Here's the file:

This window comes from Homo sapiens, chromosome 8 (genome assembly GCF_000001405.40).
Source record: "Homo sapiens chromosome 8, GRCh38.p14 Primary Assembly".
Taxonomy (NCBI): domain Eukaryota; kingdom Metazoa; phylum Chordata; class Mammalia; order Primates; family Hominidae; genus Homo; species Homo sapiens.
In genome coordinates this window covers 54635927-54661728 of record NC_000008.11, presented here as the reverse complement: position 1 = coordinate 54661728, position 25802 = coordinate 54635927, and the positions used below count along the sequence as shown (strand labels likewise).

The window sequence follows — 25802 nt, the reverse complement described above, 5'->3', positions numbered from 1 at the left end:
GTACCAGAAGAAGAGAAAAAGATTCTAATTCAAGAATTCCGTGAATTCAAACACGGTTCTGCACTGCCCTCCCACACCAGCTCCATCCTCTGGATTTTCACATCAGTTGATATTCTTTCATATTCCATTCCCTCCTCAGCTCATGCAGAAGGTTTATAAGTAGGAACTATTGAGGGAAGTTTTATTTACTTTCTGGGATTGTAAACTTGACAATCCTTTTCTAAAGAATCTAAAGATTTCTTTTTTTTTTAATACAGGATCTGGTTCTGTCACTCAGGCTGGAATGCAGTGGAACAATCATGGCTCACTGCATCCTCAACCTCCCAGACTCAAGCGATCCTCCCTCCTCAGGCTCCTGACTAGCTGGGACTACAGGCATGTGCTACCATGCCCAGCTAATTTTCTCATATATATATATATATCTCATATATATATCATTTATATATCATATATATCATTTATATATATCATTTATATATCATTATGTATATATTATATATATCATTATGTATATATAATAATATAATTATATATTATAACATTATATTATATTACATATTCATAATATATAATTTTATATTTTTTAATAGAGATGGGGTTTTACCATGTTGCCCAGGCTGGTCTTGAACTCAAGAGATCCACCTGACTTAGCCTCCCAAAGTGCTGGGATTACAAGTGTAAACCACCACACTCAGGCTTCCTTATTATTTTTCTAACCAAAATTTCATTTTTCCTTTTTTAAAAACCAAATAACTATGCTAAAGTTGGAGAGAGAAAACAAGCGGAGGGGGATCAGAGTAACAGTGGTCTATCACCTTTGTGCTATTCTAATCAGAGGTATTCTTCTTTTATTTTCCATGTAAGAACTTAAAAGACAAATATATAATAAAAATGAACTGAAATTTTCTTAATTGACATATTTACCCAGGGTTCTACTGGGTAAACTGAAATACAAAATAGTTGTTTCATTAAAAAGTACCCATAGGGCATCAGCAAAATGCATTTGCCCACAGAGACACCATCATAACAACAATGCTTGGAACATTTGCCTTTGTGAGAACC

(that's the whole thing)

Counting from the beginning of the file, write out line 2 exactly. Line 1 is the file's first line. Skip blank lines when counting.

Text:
Source record: "Homo sapiens chromosome 8, GRCh38.p14 Primary Assembly".